Helping 18 million people with Dysphagia

Dysphagia

Source: http://academiclifeinem.com/

Rich Hartel, Professor
Department of Food Science
UW-Madison College of Agricultural and Life Sciences
rwhartel@wisc.edu
(608) 263-1965

Rich Hartel talks about the research that could help people with trouble swallowing.

3:00 – Total Time
0:16 – What dysphagia is who it affects
0:46 – Dysphagia fluid project
0:58 – Where the project stands
1:22 – What the fluid looks like
1:53 – What the fluid will look like in the market
2:07 – When to expect it on market
2:25 – What the drink is made out of
2:49 – Lead out
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Rich Hartel talks on dysphasia fluids

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Transcript

Sevie Kenyon: Rich, maybe you could describe for us what dysphagia is and what the problem is?

Rich Hartel: There are many reasons for people having difficulty swallowing, but the main problem, or one of the main problems with swallowing is when the timing of the swallow isn’t sequenced correctly, and some of the liquid goes down into the lung. When something goes down the wrong pipe. That’s what happens with people with dysphasia. There’s close to eighteen million adults that suffer from dysphagia. There are many more children that suffer from dysphagia.

Sevie Kenyon: Rich, tell us a little bit about this project you’re working on.

Rich Hartel: Well this is a USDA funded project, to evaluate thickened fluids for helping people with dysphagia.

Sevie Kenyon: And Rich, how long have you been working on this, and where is the project right now?

Rich Hartel: We’ve been working on this now for five or six years, and we’re at a point where we’ve got some prototypes that we’re getting ready to bring over to the medical school where they do the diagnoses. We’re in the stage now of evaluating whether those prototypes are well received by dysphagia patients or not.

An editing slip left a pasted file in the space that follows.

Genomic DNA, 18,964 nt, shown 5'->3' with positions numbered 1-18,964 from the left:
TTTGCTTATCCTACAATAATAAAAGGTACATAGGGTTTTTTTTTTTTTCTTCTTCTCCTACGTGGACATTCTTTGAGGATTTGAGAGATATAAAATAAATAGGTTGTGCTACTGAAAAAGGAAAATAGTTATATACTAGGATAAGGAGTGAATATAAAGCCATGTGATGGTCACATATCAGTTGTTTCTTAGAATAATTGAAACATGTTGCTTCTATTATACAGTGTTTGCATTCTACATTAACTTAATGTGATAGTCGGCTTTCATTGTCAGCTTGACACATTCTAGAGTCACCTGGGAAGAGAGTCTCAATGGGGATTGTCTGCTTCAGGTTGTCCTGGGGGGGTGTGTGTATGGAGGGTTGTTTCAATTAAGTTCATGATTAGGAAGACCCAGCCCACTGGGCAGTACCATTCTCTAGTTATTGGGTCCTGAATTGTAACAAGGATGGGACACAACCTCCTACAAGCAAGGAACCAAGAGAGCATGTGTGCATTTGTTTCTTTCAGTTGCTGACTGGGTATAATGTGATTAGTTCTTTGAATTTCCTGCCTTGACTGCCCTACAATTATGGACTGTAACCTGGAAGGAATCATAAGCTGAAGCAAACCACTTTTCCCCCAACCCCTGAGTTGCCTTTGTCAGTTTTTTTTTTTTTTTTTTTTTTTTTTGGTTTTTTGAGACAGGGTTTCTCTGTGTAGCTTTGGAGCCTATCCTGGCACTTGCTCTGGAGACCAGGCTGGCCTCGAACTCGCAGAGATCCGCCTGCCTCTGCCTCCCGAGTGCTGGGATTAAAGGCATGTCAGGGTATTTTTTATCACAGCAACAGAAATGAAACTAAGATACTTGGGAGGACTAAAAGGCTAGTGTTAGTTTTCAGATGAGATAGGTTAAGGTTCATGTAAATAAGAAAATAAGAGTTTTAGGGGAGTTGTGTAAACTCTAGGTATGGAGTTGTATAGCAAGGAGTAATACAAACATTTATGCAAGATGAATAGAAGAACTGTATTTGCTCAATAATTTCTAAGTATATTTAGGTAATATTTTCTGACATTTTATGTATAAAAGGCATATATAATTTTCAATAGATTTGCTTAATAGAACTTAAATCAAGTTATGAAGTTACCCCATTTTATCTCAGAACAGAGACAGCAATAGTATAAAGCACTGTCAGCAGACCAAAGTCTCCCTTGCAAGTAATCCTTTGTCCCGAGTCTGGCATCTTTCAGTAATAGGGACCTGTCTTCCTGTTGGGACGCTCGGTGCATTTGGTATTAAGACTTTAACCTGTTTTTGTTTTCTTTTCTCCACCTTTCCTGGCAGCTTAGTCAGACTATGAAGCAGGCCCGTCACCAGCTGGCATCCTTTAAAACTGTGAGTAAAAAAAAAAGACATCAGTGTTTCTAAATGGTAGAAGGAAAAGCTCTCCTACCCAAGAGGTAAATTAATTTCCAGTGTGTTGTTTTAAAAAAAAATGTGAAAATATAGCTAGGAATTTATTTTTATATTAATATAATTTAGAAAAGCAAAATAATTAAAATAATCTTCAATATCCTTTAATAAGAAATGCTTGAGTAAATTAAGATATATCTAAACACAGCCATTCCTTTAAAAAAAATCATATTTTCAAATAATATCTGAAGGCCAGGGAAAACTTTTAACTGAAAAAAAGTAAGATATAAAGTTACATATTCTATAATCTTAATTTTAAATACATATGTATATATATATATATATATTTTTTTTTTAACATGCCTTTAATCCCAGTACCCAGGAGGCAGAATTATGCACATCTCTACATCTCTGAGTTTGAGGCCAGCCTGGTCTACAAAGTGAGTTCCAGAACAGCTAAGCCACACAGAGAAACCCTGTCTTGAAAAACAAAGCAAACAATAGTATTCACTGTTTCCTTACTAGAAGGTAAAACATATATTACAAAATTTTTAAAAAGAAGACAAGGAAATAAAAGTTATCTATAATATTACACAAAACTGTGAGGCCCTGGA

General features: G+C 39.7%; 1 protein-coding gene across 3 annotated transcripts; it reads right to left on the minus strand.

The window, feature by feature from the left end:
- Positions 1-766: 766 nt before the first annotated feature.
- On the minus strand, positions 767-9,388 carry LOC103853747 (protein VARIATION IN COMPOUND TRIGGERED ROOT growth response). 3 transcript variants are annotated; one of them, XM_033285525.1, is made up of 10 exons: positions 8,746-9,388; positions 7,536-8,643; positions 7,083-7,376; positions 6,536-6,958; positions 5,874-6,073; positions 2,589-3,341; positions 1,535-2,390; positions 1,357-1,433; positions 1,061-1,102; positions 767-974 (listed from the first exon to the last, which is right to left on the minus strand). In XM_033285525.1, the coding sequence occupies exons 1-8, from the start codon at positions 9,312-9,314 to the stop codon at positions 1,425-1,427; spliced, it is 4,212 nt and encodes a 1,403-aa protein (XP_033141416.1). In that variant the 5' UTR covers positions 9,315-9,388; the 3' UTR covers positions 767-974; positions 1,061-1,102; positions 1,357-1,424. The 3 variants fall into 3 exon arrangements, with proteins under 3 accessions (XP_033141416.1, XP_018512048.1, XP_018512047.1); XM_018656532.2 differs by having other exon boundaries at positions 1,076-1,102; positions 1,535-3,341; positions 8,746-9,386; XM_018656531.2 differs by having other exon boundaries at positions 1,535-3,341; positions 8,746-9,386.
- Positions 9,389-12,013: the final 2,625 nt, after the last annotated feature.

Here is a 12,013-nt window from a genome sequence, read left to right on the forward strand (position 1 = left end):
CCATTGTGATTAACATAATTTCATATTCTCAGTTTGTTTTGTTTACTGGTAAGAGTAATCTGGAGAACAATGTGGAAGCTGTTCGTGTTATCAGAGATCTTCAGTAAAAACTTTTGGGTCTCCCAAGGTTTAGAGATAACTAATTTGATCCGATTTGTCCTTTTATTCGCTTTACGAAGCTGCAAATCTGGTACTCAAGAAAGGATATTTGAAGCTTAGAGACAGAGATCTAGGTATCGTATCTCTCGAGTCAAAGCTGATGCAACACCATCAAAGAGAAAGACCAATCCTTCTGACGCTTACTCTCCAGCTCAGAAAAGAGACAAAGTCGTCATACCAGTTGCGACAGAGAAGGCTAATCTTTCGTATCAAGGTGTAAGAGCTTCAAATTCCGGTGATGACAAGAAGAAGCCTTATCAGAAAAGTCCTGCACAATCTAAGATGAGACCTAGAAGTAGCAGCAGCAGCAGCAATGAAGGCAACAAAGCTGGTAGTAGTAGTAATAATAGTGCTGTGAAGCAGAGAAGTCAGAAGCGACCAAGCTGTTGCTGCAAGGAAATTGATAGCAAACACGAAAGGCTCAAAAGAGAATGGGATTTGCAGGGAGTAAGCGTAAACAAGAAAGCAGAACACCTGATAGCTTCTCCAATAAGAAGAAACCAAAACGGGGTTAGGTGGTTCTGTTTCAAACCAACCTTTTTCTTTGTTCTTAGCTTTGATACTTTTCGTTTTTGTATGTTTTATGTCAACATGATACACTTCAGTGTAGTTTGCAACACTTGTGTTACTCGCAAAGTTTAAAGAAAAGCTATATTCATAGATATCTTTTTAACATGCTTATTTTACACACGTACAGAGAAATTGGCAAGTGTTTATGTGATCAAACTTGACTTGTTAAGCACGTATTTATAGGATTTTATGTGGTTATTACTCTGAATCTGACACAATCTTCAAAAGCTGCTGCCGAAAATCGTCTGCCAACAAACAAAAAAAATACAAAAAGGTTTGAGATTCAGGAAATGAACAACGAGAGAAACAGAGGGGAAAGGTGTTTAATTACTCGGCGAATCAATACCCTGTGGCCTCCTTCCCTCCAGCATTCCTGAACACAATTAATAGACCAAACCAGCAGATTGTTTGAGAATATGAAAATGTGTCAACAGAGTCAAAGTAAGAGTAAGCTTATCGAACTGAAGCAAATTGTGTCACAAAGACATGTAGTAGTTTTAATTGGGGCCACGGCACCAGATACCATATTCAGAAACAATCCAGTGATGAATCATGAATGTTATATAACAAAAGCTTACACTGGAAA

Sevie Kenyon: And Rich, paint us a picture of what this fluid looks like.

Rich Hartel: Right now, it looks like water that’s thick (laughs). At this point we haven’t really worked too hard on the color and flavor. It’s gonna be a lemonade drink, at least to start, and so it will have some kind of lemony color. Just looks like a fluid that when you pour it, it just takes longer to pour than regular water. It’s not quite as thick as honey or maple syrup, but it’s getting up towards that in viscosity.

Sevie Kenyon: And Rich what will this look like out in the commercial market?

Rich Hartel: Well we envision this being sold something like a juice box, or some other type of container. So we’re not quite sure what that package is going to look like yet.

Sevie Kenyon: And when do you expect this to hit supermarket shelves?

Rich Hartel: We’re still doing the prototyping. Once that happens, then we have to find somebody that’s willing to manufacture it, and battle through all the startup types of issues. So, next year at the earliest would be when it would come out.

Sevie Kenyon: What is this fluid made out of?

Rich Hartel: So it’s primarily water. It’s sweetened a little bit with sugar, and then it’s thickened with some kind of gum. So, we’ve been playing with a number of different types of thickening materials, and have honed in on a couple that we think have the right thickness, rheological properties, and are well received by dysphagia people when they drink it.

Sevie Kenyon: We’ve been visiting with Rich Hartel, Department of Food Science, University of Wisconsin and the College of Agricultural and Life Sciences, Madison, Wisconsin, and I am Sevie Kenyon.

 

 

 

 

 

 

 

 

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